Training for unpaid caregivers
Powerful Tools for Caregivers, a six-week class for unpaid caregivers.
When: 10 a.m. to 12:30 p.m. Mondays, Oct. 17-Nov. 21.
Where: Southwest Washington Agency on Aging and Disabilities; 201 N.E. 73rd St., Vancouver.
Registration: 360-694-8144; 888-637-6060
Cost: Free to any unpaid caregiver in Clark, Wahkiakum, Cowlitz, Skamania and Klickitat counties.
American Red Cross Family Caregiving, a direct-skills class for caregivers
When: 5-9 p.m. Sept. 27
Where: Southwest Washington Chapter of the American Red Cross
3114 E. Fourth Plain Blvd., Vancouver
Families Caring for Elders: Navigating Life’s Challenges Together presentation
When: 6:30 p.m.-8:00 p.m. Sept. 20
Where: Providence Cancer Center Auditorium, 4805 N.E. Glisan, Portland.
Registration: http://aarp.cvent... or 877-926-8300
Vancouver resident Virg Birdsall used to wake up at 5 each morning to go to the gym. When his wife’s mid-stage Alzheimer’s disease caused her to begin to wander a year ago, Birdsall had to give up that ritual in order to be with her 24 hours a day, seven days a week.
“I am a very physical person,” said Birdsall, 83. “I like to do a lot of physical things. I had stopped doing that.”
Earlier this summer, Birdsall attended a cost-free program for unpaid caregivers that helped him to recover his daily exercise routine.
Powerful Tools for Caregivers is a six-week class offered at Vancouver’s Southwest Agency on Aging and Disabilities. The class centers on preserving and in some cases, reclaiming, the health and wellbeing of the caregiver.
“Caregivers just totally neglect themselves because they’re so wrapped up in taking care of their loved one that they don’t take care of themselves,” said Shanti Potts, a Powerful Tools class leader from Vancouver.
The stress of family caregiving increases caregivers’ risk of depression and premature death, according to research. One 2004 study by the University of California’s Department of Psychiatry found family caregiving can take as much as 10 years from a caregiver’s life.
The Powerful Tools class gives participants a confidential venue where they can talk about their stress, guilt, sadness, frustration and other emotions they might not feel comfortable sharing with someone who hasn’t experienced caregiving. Class leaders also provide information on resources available to caregivers, as well as how to manage stress, improve communication, manage often conflicted emotions and set goals to improve the caregiver’s health.
“You have mixed feelings (about being a caregiver),” said class participant Patti Correll of Vancouver. Correll manages care for her 89-year-old mother who lives in an assisted living center.
“You want to be there for that person and to help her enjoy the last years of her life, but at the same time, you might feel overwhelmed and resentful,” Correll said. “I’m tied down. It’s changing my life.”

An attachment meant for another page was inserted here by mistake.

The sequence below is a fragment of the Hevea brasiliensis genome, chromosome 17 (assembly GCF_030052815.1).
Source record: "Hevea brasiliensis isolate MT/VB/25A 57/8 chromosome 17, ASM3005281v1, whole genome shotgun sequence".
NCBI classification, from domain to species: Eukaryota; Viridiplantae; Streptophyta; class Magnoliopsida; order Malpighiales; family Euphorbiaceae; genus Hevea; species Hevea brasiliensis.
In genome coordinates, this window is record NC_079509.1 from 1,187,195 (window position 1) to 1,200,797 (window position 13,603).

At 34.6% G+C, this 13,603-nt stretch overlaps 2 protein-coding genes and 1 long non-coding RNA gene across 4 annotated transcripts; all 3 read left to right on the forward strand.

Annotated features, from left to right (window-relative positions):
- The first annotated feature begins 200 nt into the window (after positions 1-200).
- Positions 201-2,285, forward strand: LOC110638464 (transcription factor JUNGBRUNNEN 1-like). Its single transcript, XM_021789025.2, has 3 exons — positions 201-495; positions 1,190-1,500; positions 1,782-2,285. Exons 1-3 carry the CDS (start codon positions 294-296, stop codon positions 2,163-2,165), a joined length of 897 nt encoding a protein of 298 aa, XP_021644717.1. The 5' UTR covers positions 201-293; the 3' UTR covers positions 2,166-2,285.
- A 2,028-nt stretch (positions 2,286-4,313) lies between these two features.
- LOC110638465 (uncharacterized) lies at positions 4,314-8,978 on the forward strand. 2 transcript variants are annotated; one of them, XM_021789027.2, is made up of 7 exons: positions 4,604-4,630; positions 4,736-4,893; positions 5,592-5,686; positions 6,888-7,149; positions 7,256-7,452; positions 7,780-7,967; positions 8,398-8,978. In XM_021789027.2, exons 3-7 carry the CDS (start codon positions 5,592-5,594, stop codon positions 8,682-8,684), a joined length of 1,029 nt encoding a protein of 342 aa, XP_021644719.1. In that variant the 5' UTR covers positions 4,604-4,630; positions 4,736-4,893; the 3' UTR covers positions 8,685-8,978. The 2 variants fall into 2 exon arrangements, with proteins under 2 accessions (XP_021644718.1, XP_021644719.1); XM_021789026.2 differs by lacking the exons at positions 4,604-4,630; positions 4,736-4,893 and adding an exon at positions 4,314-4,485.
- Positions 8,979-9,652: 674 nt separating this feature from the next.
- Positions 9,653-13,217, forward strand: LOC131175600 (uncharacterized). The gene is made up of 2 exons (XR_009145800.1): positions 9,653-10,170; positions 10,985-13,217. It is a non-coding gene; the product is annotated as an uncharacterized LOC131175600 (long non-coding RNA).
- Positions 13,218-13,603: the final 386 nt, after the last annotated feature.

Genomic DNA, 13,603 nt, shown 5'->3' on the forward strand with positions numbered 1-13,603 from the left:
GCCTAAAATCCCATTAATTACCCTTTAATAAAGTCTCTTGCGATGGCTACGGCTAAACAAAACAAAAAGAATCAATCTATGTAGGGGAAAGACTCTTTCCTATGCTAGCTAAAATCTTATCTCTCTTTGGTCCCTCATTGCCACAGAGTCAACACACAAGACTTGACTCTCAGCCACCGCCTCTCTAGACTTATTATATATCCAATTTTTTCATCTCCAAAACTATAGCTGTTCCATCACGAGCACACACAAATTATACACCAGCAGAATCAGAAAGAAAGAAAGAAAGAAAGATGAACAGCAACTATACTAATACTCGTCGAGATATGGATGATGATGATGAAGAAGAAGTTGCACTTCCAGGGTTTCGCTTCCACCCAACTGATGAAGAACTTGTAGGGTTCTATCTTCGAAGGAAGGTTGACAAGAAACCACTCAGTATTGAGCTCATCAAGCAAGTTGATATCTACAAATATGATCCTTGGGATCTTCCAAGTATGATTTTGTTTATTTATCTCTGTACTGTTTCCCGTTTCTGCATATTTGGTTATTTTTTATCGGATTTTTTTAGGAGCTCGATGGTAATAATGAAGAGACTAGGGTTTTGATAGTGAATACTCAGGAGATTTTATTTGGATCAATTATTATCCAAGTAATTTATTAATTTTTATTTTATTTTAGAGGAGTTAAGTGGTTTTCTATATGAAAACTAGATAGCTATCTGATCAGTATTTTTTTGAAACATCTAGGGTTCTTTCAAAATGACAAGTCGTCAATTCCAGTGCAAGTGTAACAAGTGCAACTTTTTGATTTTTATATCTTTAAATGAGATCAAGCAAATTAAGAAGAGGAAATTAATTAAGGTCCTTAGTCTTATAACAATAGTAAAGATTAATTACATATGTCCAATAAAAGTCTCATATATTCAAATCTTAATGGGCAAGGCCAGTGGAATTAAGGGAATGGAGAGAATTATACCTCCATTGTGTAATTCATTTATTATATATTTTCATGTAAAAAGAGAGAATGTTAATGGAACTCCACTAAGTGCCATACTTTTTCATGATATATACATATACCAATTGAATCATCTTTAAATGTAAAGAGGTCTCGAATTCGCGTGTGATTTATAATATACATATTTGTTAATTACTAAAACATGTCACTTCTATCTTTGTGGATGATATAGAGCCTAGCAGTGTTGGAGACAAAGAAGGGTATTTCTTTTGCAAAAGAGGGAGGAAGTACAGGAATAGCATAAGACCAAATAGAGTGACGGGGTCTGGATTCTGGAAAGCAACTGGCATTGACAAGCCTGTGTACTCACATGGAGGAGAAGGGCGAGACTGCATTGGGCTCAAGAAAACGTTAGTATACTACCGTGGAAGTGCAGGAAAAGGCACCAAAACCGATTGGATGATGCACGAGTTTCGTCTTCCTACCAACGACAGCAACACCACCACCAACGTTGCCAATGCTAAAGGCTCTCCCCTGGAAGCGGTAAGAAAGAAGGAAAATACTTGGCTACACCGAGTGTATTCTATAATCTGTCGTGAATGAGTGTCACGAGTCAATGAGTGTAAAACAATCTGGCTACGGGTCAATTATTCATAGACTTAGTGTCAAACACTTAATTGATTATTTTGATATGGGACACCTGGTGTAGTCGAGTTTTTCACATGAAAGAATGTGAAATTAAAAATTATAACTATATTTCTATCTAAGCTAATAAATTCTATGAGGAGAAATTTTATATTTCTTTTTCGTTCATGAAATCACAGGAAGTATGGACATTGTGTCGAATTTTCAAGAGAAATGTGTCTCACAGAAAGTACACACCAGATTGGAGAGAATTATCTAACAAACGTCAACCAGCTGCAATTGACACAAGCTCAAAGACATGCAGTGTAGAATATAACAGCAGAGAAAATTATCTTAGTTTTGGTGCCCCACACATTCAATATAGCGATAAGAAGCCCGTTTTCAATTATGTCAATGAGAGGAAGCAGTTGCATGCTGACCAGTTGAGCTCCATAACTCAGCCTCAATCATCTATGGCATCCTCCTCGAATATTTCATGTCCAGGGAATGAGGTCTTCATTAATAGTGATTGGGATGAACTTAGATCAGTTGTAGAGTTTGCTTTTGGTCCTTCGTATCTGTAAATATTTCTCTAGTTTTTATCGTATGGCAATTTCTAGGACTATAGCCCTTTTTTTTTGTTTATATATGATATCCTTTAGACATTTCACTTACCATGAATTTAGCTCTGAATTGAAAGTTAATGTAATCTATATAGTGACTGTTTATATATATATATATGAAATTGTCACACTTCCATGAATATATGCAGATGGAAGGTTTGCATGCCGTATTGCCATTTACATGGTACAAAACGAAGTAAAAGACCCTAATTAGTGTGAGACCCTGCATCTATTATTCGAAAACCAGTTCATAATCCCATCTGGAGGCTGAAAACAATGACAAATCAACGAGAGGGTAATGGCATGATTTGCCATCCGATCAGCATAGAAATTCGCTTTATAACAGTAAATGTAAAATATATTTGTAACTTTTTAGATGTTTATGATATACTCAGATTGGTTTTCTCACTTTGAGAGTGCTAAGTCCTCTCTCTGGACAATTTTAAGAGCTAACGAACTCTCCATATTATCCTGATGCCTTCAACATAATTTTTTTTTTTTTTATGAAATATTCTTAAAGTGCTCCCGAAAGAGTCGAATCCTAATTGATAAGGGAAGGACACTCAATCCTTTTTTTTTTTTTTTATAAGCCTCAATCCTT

Vancouver resident Jackie Chambers enrolled in the class this summer to cope with the mounting stress of caregiving.
“I knew I was really pushing my life the wrong way,” Chambers said. “It was getting to the point where it was using so much of my energy. You don’t get enough sleep; you don’t eat right. I was looking out for everybody else and not myself.”
During the past several years, Chambers has cared for two relatives and a friend, all in the last stages of life. She began caring for her 85-year-old mother, in the final stage of emphysema, in July 2010.
In the class, “you can say things that you’ve never said to anyone else because when someone is dying, it’s private,” Chambers said. “You can say anything to the other people in the class, things you can’t say to anyone else.”
In fact, all class participants are required to agree to keep all conversations confidential, and visitors are prohibited from the meetings.
The class is part of the statewide Family Caregiver Support Program, which is operated by the state’s 13 area agencies on aging, including the Southwest Washington agency. The program provides screening, a needs assessment, consultation, care planning, discounted respite care, referrals and other services to caregivers.
In spite of a climbing revenue deficit, the state Legislature allocated about $3.45 million in additional money to the program for the July 2011 to June 2012 fiscal year, opening the way for 1,500 more caregivers to receive the services. Proponents argued the program saves the state money in the long-run by reducing or eliminating the need to send a patient to a higher-cost nursing home.
There are about 854,000 unpaid caregivers in the state at any given time, according to an AARP study released earlier this year. That consists mostly of family caregivers who provide assistance to an elderly or disabled relative but also could be someone who cares for a friend or neighbor.
Unpaid caregivers in the state worked about 817 million hours in 2009, an estimated value of $10.6 billion, according to AARP. Without family caregivers, much of that cost would likely fall to the state. The demand for this unpaid workforce is expected to likely double in the next two decades in kind with the growth in the senior population.
Chambers said the Powerful Tools class can help caregivers from experiencing burnout and to set goals to improves their lives.
Like Birdsall, Chambers set a goal to exercise. After the class, she volunteered as a substitute Tai Chi teacher.
“That’s one of the things I learned would be really good for me,” she said. “The class taught me I need to do some good things for me.”
Although Birdsall still can’t go to the gym, he now has a ritual of exercising at home with a series of stretches and toning moves.
“This exercise routine has been very good for me mentally as well as physically,” Birdsall said.